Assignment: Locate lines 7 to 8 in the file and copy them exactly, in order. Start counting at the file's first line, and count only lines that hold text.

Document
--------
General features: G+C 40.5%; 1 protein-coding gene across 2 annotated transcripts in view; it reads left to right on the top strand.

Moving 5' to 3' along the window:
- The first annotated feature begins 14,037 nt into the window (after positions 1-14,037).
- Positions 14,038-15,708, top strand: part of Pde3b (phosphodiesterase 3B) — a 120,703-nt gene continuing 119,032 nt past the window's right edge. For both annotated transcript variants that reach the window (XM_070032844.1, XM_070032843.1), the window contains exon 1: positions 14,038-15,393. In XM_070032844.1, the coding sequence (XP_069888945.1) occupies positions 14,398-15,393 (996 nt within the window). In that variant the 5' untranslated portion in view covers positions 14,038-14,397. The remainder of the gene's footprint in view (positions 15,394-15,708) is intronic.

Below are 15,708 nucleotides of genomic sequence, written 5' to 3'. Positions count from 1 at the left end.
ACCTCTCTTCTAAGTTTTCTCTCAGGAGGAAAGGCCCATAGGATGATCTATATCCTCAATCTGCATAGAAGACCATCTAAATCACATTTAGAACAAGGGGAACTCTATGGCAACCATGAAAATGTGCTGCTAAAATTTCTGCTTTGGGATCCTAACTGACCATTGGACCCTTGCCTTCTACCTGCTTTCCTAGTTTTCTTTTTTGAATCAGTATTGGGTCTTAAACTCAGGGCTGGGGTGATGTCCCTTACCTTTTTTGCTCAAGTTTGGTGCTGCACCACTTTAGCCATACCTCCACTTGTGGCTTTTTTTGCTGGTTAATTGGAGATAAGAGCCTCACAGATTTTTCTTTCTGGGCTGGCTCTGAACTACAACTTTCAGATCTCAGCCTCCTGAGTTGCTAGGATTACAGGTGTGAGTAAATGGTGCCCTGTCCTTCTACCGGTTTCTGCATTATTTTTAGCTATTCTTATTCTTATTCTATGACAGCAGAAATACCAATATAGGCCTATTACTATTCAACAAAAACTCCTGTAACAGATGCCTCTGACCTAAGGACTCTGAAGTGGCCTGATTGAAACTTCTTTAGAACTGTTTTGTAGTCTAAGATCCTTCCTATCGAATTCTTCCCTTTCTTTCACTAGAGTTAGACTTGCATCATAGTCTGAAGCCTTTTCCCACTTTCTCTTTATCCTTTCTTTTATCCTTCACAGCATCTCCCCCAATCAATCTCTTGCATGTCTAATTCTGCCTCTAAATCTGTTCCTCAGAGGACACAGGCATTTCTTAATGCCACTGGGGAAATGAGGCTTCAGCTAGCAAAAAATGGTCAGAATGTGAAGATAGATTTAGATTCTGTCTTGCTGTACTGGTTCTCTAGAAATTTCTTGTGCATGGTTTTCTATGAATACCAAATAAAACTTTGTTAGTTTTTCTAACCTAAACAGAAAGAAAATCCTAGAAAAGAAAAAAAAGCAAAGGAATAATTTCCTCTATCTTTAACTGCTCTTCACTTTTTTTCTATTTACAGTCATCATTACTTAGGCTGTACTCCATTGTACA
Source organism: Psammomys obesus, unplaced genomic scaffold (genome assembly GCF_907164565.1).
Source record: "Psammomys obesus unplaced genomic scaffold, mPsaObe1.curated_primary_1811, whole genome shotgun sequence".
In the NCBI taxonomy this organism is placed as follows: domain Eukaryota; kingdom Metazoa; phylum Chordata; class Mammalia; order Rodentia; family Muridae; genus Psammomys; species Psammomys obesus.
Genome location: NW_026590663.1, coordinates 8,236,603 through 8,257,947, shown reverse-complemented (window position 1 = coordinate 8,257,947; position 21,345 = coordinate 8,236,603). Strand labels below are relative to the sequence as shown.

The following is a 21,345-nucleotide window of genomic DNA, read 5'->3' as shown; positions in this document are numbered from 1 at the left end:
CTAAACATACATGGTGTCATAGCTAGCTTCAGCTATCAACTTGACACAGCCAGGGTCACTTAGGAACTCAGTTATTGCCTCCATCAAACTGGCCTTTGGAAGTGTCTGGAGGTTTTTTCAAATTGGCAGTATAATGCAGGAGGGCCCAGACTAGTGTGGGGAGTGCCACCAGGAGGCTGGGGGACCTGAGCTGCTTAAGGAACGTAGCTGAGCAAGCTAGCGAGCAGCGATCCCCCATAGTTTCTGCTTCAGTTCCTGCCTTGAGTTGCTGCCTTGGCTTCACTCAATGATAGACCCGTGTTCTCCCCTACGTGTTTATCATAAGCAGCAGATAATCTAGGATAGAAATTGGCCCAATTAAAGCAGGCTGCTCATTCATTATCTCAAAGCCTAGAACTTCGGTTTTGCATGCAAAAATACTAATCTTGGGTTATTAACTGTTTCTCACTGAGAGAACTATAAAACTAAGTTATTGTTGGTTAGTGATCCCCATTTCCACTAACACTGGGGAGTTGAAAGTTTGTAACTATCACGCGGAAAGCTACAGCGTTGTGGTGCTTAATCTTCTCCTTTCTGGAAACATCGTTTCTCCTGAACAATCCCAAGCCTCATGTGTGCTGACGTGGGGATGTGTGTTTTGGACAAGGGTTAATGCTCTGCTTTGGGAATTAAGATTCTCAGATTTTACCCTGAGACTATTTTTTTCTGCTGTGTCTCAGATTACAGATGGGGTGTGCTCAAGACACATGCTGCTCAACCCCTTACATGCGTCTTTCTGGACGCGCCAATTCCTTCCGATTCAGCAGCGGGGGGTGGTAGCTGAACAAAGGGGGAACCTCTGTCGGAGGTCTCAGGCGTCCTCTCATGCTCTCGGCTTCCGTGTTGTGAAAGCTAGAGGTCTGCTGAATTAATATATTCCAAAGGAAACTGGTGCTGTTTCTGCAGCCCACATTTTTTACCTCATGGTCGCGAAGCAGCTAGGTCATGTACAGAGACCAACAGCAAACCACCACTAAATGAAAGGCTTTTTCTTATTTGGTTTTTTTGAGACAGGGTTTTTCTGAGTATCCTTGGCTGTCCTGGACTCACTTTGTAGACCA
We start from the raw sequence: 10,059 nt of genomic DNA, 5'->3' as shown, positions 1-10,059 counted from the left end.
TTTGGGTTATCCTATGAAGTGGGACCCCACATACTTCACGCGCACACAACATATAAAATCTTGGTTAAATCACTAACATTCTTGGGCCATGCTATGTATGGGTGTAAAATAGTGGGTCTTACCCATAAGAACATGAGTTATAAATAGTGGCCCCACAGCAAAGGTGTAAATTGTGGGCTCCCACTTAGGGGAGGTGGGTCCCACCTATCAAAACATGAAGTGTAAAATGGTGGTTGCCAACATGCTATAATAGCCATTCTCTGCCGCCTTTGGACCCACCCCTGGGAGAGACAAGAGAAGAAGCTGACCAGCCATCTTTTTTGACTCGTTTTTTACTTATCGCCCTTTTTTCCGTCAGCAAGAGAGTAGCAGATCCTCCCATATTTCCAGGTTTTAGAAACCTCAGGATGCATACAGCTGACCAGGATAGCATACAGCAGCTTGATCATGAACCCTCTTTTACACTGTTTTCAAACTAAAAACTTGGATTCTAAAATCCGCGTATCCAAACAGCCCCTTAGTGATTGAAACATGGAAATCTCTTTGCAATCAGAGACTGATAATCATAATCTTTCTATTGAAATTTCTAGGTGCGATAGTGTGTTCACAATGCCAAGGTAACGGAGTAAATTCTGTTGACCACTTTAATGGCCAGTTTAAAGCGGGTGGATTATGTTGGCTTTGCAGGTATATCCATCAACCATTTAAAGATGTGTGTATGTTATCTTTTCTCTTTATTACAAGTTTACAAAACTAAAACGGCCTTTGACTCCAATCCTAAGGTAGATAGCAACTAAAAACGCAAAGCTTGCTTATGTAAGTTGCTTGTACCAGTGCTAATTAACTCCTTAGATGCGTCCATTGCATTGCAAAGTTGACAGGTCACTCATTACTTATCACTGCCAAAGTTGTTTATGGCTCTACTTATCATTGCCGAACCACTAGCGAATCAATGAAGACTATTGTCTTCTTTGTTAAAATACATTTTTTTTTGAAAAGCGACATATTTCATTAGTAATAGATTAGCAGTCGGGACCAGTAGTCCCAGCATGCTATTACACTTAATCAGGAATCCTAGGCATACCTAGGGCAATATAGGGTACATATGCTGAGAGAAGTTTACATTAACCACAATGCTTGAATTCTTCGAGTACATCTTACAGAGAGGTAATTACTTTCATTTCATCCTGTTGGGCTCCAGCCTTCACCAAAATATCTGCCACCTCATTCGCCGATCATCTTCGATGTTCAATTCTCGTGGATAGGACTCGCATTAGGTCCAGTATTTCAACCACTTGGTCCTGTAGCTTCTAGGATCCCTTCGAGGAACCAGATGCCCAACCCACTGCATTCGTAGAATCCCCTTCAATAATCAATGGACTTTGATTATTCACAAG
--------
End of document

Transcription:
Source organism: Psammomys obesus, unplaced genomic scaffold (genome assembly GCF_907164565.1).
Source record: "Psammomys obesus unplaced genomic scaffold, mPsaObe1.curated_primary_1811, whole genome shotgun sequence".